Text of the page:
Senate

GOP shoots down Thomas recusal as scrutiny grows

Justice Clarence Thomas and Sen. John Thune (R-S.D.)
Greg Nash - Anna Rose Layden

Republicans are defending Justice Clarence Thomas as he faces intense ethics scrutiny over his wife’s support for overturning the 2020 election. 

Thomas has been at the center of a days-long political storm in the wake of reports that his wife, Ginni Thomas, urged then-White House chief of staff Mark Meadows to aggressively try to overturn the results of the 2020 election.

The messages, which are part of the 2,320 texts Meadows handed over to the House Jan. 6 committee, have sparked calls from Democrats for Clarence Thomas to recuse himself and questions about why he didn’t step back from cases tied to the 2020 election. 

But Republicans are backing up the conservative justice, underscoring the uphill battle facing those pushing to investigate Clarence Thomas or reform ethics rules on Capitol Hill. 

“There were a lot of people who had bought some of those arguments. But I think in terms of how that bears on the justice’s work, I’m fully confident in his ability to do his job in an impartial way. He always has,” said Sen. John Thune (R-S.D.). 

Sen. John Cornyn (R-Texas) said it was up to Thomas if he wanted to recuse himself, but lamented the focus on Ginni Thomas.

“I just think this is a bad development where now public officials’ families are now the target of all this press,” Cornyn said, adding that public officials “don’t volunteer to have our families dragged through the mud.”

The GOP defense of Thomas comes after reports from The Washington Post and CBS News about communication between Ginni Thomas and Meadows set off a political firestorm. Ginni Thomas also revealed in a recent interview that she had participated in the pro-Trump “Stop the Steal” rally that preceded the Jan. 6 riot at the Capitol.

Critics have been raising concerns that Ginni Thomas’s political activity poses an ethically troubling overlap with her husband’s judicial position. But the new reporting on her outreach to Meadows has raised fresh ethics questions about Justice Clarence Thomas’s handling of election-related cases. 

In January, the Supreme Court blocked Trump’s bid to keep administration records from being handed to the Jan. 6 committee. The decision was 8-1, with Clarence Thomas as the lone dissenter. It’s unclear if Ginni Thomas’s messages would have been in the White House records being disputed in court. 

Clarence Thomas also dissented in a February 2021 decision by the Supreme Court to turn away a challenge to Pennsylvania’s election results. He wrote that the decision was “baffling” and “befuddling.”  

Several Democratic senators have pushed for Clarence Thomas to recuse himself from Jan. 6-related cases, as well as 2024 election cases if former President Trump runs again. 

Senate Judiciary Committee Chairman Dick Durbin (Ill.), the No. 2 Senate Democrat, said on Monday that Ginni Thomas’s outreach on trying to overturn the 2020 election creates an “obvious conflict” for Justice Thomas on Jan. 6-related cases.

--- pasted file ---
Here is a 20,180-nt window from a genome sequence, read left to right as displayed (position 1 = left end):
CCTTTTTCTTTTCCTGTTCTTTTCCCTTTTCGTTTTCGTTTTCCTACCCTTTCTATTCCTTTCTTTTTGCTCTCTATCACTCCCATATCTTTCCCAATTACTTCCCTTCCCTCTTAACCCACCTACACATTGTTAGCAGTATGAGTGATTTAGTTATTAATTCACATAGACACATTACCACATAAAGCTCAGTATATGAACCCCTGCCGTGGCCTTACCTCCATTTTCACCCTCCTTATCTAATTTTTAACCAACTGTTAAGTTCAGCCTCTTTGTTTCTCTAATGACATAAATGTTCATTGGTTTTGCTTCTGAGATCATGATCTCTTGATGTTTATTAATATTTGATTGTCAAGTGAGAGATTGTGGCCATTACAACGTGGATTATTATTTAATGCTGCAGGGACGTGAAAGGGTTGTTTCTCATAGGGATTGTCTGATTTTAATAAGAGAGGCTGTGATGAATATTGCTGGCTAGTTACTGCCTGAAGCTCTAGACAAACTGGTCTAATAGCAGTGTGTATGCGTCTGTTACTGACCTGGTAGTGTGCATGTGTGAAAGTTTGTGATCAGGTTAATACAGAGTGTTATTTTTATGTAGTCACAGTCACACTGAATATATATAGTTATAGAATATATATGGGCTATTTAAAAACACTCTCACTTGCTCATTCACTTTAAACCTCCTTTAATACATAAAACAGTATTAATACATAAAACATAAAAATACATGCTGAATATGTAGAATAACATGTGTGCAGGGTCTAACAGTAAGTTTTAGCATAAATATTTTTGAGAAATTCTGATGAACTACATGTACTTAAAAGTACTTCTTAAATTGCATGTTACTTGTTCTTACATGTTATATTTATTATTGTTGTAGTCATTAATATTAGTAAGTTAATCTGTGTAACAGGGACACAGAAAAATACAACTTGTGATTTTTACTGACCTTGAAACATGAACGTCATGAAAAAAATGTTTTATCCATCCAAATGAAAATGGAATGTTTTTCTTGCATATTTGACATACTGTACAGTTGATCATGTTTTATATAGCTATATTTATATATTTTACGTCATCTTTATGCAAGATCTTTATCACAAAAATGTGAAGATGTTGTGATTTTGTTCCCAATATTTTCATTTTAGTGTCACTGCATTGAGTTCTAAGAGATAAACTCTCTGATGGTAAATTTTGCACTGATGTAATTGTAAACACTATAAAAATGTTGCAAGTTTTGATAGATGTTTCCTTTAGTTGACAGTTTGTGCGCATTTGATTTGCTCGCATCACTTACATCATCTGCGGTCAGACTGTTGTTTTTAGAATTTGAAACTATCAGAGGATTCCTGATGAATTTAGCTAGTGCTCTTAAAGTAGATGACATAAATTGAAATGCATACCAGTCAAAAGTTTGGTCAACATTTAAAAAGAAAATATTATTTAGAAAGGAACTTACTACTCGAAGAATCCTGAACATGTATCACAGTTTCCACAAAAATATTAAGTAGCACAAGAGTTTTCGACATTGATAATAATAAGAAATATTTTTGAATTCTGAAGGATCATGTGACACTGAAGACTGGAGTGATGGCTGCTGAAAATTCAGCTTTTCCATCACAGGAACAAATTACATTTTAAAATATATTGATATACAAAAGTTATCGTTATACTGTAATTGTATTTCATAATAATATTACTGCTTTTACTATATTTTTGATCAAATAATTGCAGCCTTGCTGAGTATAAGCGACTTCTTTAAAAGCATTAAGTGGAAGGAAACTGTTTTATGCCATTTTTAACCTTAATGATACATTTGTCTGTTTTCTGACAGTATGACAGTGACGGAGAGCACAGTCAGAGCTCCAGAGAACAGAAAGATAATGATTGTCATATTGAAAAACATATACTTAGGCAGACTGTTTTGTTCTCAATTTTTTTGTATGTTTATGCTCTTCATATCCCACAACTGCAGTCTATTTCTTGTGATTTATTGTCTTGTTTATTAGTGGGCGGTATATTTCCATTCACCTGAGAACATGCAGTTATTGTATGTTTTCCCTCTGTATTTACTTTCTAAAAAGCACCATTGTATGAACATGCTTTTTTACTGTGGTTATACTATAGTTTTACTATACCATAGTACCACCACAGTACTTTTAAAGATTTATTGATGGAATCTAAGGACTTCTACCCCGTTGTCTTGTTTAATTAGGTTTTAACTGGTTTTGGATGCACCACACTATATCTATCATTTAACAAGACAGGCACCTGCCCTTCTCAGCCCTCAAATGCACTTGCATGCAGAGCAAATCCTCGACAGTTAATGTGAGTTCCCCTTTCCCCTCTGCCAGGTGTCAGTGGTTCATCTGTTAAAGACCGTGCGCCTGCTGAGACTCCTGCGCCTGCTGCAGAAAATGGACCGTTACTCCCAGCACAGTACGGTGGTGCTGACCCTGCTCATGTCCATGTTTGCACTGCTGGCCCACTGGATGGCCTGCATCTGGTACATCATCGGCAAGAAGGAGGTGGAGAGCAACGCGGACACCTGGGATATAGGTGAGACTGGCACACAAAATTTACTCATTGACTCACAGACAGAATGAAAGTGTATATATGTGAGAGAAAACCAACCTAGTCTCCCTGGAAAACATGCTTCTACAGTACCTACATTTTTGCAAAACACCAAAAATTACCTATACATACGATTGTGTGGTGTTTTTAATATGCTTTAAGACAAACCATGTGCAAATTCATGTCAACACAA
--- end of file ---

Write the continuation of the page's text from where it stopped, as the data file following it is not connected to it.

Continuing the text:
“For the good of the court, I think he should recuse himself from those cases,” Durbin added. 

But Republicans, so far, are sticking by the justice. 

“Justice Thomas is a great American and an outstanding Justice. I have total confidence in his brilliance and impartiality in every aspect of the work of the Court,” Senate Minority Leader Mitch McConnell (R-Ky.) said in a statement. 

House Minority Leader Kevin McCarthy (Calif.) said during a press conference at a House GOP retreat that he didn’t think Clarence Thomas should recuse himself from future Jan. 6-related cases. 

“No, I think Justice Thomas could make his decisions like he’s made them every other time. It’s his decision based upon law,” McCarthy said. 

Even Republican senators who are critics of Ginni Thomas’s texts sidestepped pushing the justice to recuse himself from certain cases.

“I think her texts were bizarre and strange and unfounded,” said Sen. Mitt Romney (R-Utah), while saying he didn’t have a comment on the justice. 

Despite the Democratic pushback, Congress has few paths for holding Supreme Court justices accountable when it doesn’t like their decisions. 

The Ginni Thomas news has revived calls for the Supreme Court to have a code of ethics. Eighteen senators have backed a bill that would require the Judicial Conference of the United States to create a code of conduct that would apply to the justices of the Supreme Court. 

Sen. Richard Blumenthal (D-Conn.), a member of the Judiciary Committee, also floated on Monday that the committee should “consider some kind of action, including an investigation.” 

Durbin didn’t rule out either path — trying to pass legislation or an investigation — but said that his focus for now was getting Judge Ketanji Brown Jackson confirmed to the Supreme Court. The Senate Judiciary Committee will hold a vote on her nomination next Monday, April 4, paving the way for a final vote in the Senate by April 8. 

But to get a bill on a code of ethics through the Senate or to force cooperation with a committee investigation, Democrats would need help from Republicans, something GOP senators don’t appear willing to give currently as they look to move past the Clarence Thomas scrutiny. 

“There’s plenty of time and plenty of reason for us to debate this in the future,” Durbin said. “But for the time being, I want to make sure this vacancy is filled with Judge Jackson.”

Tags Clarence Thomas Dick Durbin Donald Trump John Cornyn John Thune Ketanji Brown Jackson Kevin McCarthy Mark Meadows Mitch McConnell Mitt Romney

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